David Pimiskern: How did operations collaborate on workforce management and what were the challenges, especially being bi-coastal?
Dan Barry: Some of the challenges were with my counterparts on the project management side that I work closely with. If someone from the East Coast Connecticut office needed some extra support, he had to get on the phone and start making all these calls and emails, going back and forth.
Now, with Bridgit Bench, everyone’s putting that information in one platform, which helps for multiple reasons; you don’t have to get on the phone or email, you can just pull up Bridgit Bench on your phone or laptop and see where there are resources. We share resources sometimes and there are time differences. So 6:00 at night in California, it’s 9:00 here. You don’t have to wait until the next day. We can get on Bridgit Bench see resources in Connecticut. So it’s been really helpful on that end.
We’re big with making sure we have enough people to provide our clients with the right experience. With Bridgit Bench, and using it as a live document between all the offices, we’re able to set up our teams for success and they’re ready to go so we can start those jobs right.
David Pimiskern: Are there other instances when having centralized workforce data enabled you to solve problems quicker?
Dan Barry: The first thing is with operations. I spend a big portion of my time out in the field supporting, leading and giving oversight to our field people because we have a field-first mentality here at Schimenti. Things happen. You’ll get a phone call randomly that maybe a superintendent has to leave abruptly because of a personal situation at home, and we make that very easy. I have to call someone to get an updated sheet. Once I get that call, I can pull up Bridgit Bench on my phone, filter it to the type of superintendent I need for that location, and come up with options and make a decision in real-time with facts.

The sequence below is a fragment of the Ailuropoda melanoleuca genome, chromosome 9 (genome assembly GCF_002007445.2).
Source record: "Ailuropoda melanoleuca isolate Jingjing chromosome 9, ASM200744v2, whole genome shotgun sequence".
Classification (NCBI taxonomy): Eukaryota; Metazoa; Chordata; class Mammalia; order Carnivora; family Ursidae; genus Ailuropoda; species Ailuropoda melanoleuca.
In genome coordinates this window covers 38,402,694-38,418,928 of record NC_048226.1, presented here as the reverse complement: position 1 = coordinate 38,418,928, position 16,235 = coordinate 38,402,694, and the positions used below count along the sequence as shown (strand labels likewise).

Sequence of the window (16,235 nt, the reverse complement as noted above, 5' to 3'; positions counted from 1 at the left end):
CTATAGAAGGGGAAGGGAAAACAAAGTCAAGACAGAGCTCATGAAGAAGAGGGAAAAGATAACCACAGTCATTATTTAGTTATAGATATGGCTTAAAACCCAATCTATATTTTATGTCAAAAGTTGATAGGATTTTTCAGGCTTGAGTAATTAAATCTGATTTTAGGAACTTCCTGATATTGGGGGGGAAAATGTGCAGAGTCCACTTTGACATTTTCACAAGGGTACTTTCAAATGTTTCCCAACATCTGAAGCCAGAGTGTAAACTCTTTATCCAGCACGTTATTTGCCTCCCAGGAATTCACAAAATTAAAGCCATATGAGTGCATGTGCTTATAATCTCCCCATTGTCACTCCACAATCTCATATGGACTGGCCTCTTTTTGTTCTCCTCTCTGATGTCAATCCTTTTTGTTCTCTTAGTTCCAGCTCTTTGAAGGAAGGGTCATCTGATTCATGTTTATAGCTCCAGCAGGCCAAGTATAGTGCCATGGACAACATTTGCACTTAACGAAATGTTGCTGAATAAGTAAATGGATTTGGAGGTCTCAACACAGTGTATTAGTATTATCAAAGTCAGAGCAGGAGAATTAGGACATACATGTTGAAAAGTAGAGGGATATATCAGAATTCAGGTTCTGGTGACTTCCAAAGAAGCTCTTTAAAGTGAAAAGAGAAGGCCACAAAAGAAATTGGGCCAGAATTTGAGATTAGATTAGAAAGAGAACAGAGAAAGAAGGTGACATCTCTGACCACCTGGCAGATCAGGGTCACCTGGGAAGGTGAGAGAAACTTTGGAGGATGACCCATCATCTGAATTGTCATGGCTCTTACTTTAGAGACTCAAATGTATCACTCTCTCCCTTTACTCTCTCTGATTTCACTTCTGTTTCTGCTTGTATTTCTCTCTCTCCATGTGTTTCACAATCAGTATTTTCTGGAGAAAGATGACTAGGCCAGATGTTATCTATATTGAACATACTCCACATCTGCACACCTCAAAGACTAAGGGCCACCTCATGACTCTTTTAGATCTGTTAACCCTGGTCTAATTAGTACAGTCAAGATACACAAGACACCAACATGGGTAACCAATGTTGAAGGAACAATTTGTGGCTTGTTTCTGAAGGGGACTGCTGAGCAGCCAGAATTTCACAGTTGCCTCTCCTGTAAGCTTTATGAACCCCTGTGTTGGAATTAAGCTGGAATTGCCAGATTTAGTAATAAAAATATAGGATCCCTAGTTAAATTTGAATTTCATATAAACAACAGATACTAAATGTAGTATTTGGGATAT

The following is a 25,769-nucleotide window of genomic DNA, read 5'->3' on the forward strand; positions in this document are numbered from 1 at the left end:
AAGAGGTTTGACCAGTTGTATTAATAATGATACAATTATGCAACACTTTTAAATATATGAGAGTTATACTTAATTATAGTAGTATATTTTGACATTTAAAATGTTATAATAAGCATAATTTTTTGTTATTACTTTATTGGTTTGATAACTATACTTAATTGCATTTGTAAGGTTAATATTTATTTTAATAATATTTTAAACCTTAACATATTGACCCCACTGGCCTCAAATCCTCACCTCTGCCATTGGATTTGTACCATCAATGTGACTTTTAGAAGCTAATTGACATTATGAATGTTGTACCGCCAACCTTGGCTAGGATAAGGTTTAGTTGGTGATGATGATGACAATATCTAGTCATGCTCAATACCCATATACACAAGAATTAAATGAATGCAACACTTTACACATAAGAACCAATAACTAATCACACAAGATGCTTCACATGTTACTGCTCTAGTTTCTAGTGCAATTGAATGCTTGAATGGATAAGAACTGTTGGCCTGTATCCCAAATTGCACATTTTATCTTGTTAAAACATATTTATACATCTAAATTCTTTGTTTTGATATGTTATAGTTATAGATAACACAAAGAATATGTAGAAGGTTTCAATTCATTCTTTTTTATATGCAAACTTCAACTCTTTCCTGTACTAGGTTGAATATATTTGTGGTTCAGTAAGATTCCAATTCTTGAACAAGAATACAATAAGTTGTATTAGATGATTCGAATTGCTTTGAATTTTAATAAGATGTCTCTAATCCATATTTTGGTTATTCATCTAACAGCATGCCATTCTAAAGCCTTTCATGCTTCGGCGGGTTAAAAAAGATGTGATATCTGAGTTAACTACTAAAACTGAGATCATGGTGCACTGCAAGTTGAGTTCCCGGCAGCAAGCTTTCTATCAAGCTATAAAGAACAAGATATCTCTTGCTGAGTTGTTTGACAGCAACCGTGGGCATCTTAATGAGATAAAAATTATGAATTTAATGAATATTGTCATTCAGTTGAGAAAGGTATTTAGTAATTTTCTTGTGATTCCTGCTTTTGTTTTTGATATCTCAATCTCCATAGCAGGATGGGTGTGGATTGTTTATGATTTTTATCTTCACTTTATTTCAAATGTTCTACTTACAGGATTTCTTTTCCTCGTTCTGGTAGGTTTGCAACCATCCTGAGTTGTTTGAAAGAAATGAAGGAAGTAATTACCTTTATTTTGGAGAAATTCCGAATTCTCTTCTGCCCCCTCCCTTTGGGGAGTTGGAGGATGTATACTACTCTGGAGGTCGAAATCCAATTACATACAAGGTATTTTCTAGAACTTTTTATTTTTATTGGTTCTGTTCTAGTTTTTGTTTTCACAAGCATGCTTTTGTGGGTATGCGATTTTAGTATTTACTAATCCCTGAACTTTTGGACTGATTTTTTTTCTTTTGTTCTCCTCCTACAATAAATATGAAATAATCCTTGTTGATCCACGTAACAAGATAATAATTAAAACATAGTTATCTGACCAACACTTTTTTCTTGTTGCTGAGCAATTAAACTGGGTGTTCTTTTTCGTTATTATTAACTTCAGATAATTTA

David Pimiskern: So the labor shortage is nothing new in the construction industry, but how does having visibility into your labor needs help to support your recruiting process?
Dan Barry: Using Bridgit Bench, we don’t only use it to manage our people, we have all our projects on there. When we pull a project up, we’ll attach the profiles of the people that we need to be assigned to that project, so we could forecast out and say ‘Hey. Nine months for this project, I need this type of superintendent and this type of project manager.’ We share this information with our internal recruiting department, headed up by HR, and we can forecast what people we’ll need.
Bridgit Bench really paints a picture of what we need to fill these slots with the right people. At Schimenti, we continue to grow, but a big thing we always say is we grow responsibly. Bridgit Bench helps us continue to grow responsibly and give HR the right facts so they know what we need and can go recruit the right people.